And two years ago, the City handed the church a $2,000 water bill... and we had no leaks, no nothing... and no recourse. And this winter, the City handed us a $500 water bill for the second rectory which stands empty --and has no leaks, no running toilet, nothing wrong... except we are an "Indian" church in a place where those who run the City seem to hate Indians... and say atrocious things publicly. And we have no recourse except to pay....

Oh gee....

And, please pray for the six-year-old child participating in a sports event, subjected to racist comments.... please pray for the strength and courage of his family. And for all those who are subjected to overt racism....

And please pray for the veterans, especially those suffering from war trauma. Young and old.

Please pray for the dying --especially TRB and WB.

At prayer this morning (Canticle: A Song of the Spirit, Revelation 22:12-17)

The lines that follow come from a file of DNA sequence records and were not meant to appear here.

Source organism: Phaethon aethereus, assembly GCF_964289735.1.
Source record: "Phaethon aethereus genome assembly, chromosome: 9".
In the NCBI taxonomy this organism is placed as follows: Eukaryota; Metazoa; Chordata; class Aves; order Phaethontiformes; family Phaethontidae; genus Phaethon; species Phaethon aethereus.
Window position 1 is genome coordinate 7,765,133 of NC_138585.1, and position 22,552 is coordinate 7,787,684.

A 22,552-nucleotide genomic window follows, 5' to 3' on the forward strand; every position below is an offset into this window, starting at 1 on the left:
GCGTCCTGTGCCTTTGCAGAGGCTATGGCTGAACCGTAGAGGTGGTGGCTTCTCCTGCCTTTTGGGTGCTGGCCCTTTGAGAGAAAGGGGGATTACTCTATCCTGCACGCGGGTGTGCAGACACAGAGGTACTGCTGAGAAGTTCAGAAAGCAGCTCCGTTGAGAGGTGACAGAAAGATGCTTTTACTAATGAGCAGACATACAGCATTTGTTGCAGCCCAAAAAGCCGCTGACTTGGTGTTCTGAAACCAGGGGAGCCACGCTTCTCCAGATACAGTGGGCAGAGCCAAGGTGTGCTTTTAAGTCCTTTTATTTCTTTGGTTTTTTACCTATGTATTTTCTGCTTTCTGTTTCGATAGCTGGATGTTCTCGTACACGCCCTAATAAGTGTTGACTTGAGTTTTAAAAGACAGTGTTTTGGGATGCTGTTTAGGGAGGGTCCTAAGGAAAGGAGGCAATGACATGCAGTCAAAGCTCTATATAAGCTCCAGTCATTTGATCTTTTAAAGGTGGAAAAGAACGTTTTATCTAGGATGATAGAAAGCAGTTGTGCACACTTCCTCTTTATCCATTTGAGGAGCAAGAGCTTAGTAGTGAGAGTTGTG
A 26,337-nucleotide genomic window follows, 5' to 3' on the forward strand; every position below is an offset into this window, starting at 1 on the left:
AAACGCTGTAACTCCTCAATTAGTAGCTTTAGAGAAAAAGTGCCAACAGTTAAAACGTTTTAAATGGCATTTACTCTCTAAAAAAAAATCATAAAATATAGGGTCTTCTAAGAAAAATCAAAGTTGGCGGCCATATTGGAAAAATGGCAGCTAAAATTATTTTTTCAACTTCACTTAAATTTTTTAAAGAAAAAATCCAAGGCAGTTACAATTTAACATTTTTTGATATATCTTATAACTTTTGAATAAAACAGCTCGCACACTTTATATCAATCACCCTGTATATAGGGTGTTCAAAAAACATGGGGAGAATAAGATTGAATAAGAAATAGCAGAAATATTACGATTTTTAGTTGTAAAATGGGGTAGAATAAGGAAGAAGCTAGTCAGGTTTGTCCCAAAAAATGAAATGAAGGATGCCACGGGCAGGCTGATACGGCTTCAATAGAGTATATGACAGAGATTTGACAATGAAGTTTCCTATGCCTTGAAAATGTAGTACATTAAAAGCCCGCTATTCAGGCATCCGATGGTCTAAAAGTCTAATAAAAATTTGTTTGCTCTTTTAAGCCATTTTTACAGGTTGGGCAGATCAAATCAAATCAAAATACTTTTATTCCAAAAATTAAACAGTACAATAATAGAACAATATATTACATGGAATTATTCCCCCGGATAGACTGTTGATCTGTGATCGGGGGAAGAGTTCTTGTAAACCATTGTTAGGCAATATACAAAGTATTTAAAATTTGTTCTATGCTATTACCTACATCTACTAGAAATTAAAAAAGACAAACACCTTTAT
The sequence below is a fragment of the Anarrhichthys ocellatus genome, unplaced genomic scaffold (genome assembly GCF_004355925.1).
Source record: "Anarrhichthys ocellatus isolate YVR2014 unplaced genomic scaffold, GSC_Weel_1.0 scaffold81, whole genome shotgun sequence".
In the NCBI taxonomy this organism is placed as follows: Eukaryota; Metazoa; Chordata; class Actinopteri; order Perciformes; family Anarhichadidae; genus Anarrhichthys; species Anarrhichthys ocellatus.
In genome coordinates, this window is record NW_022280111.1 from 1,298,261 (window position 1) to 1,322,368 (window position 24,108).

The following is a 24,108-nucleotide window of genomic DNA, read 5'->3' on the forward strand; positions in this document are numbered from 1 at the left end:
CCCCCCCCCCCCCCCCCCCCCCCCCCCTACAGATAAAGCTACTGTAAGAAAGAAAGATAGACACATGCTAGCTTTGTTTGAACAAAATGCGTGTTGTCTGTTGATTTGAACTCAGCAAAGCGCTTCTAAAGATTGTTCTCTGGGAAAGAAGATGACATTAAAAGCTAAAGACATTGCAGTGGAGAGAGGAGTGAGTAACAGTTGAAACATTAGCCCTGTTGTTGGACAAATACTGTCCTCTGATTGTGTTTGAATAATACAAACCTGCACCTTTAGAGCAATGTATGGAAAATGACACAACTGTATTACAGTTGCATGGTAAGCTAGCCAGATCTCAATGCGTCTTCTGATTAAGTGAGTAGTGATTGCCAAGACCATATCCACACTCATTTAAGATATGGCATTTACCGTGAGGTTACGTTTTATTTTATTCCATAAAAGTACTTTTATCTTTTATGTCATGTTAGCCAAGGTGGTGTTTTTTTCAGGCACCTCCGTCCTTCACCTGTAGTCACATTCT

“Behold, I am coming soon,” says the Lord,
“and bringing my reward with me, *
to give to everyone according to their deeds.
“I am the Alpha and the Omega, the first and the last, *
the beginning and the end.”
Blessed are those who do God’s commandments,
that they may have the right to the tree of life, *
and may enter the city through the gates.
“I, Jesus, have sent my angel to you, *
with this testimony for all the churches.
“I am the root and the offspring of David, *
I am the bright morning star.”
“Come!” say the Spirit and the Bride; *
“Come!” let each hearer reply!
Come forward, you who are thirsty, *